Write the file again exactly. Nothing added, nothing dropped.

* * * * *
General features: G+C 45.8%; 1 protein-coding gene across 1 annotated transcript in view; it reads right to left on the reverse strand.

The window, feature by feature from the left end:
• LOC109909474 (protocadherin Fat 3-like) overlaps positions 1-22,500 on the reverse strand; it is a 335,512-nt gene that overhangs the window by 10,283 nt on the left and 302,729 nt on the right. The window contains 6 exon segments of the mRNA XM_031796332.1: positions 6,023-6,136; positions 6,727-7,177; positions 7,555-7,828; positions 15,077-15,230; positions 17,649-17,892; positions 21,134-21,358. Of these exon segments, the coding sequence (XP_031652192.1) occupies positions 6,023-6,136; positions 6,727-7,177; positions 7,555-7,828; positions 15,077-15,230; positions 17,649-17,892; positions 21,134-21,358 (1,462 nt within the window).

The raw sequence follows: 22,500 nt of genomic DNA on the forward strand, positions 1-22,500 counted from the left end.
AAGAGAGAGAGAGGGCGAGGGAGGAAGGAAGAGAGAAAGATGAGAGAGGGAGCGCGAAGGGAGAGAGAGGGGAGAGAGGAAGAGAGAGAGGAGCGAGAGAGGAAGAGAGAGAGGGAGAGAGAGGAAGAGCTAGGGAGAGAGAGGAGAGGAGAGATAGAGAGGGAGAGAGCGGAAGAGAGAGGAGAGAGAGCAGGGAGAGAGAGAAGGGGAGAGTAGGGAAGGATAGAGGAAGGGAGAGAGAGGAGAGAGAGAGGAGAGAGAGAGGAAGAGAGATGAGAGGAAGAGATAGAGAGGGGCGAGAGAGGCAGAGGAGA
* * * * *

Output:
General features: G+C 45.8%; 1 protein-coding gene across 1 annotated transcript in view; it reads right to left on the reverse strand.

The window, feature by feature from the left end:
• LOC109909474 (protocadherin Fat 3-like) overlaps positions 1-22,500 on the reverse strand; it is a 335,512-nt gene that overhangs the window by 10,283 nt on the left and 302,729 nt on the right. The window contains 6 exon segments of the mRNA XM_031796332.1: positions 6,023-6,136; positions 6,727-7,177; positions 7,555-7,828; positions 15,077-15,230; positions 17,649-17,892; positions 21,134-21,358. Of these exon segments, the coding sequence (XP_031652192.1) occupies positions 6,023-6,136; positions 6,727-7,177; positions 7,555-7,828; positions 15,077-15,230; positions 17,649-17,892; positions 21,134-21,358 (1,462 nt within the window).

The raw sequence follows: 22,500 nt of genomic DNA on the forward strand, positions 1-22,500 counted from the left end.
AAGAGAGAGAGAGGGCGAGGGAGGAAGGAAGAGAGAAAGATGAGAGAGGGAGCGCGAAGGGAGAGAGAGGGGAGAGAGGAAGAGAGAGAGGAGCGAGAGAGGAAGAGAGAGAGGGAGAGAGAGGAAGAGCTAGGGAGAGAGAGGAGAGGAGAGATAGAGAGGGAGAGAGCGGAAGAGAGAGGAGAGAGAGCAGGGAGAGAGAGAAGGGGAGAGTAGGGAAGGATAGAGGAAGGGAGAGAGAGGAGAGAGAGAGGAGAGAGAGAGGAAGAGAGATGAGAGGAAGAGATAGAGAGGGGCGAGAGAGGCAGAGGAGA